But I was struck by something a traditional travel writer, John Ruler, told me last night. He is writing a guidebook on northern France and he spent yesterday pouring over maps of the area and making phone calls to France.

"The maps show the main road up to Douai as the N43, but when I was there I wrote it in my notebook as the D943 from the signage". His perseverance paid off. A contact in the regional government tourist office explained that a few months ago the French government handed over responsibility for main roads to the department so now the Route 'N'ational had become a Route 'D'epartmental.

"Even if you look at a Google map, which you'd think would be up to date, it still shows it as the N43", he said. "Unless I'd been there and driven that road, I wouldn't have known".

"The Internet is a wonderful thing", he said, "but you can't rely on it. Take restaurants, especially French restaurants. They all have websites full of stylish graphics and glamorous photos. They'll tell you about their food and their chefs, but they often won't tell you their opening hours".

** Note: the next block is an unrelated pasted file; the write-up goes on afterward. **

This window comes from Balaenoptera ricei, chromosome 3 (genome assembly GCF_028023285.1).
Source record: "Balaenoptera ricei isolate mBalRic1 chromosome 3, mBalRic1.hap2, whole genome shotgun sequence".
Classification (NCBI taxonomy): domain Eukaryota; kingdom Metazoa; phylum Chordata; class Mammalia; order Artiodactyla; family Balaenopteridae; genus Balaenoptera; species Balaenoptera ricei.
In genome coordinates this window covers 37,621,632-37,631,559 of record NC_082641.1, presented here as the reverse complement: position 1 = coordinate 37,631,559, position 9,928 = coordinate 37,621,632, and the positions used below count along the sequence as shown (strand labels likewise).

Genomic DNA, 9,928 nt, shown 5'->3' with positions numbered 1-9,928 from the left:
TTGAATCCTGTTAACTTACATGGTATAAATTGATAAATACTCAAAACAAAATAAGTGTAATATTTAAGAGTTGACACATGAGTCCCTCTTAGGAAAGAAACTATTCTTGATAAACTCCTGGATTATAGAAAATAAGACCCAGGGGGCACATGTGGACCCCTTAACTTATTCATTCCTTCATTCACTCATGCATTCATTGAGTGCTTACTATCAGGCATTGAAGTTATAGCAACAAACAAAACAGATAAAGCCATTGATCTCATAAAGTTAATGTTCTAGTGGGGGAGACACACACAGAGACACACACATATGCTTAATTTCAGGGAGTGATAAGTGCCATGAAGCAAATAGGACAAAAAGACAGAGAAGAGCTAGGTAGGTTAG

As I listened, I was struck by the contrast with experiences that are often recounted by other BGTW members in our private forum. (So I can't wholly reproduce them, or identify the authors, but I can describe some of the points they make.)

One recent thread was started by a travel writer who is revising a guidebook and was stunned to find the original author, or last person to revise it, had simply copied word for word text from a website about certain attractions, hotels and restaurants. "Not only that", she writes,"but they state that a town is in a place where it isn't - it's about a mile inland and not on the coast. As a result, the accompanying map has restaurants whose location is marked in the wrong place!"

Another guidebook writer suggests it might be the other way around - the website copied the text from the book. That's happened to him several times. "...and those are only the websites that I've discovered", he writes, "almost always by chance. There are probably dozens more out there who think it's OK to copy and paste my text (and maps) onto their own pages".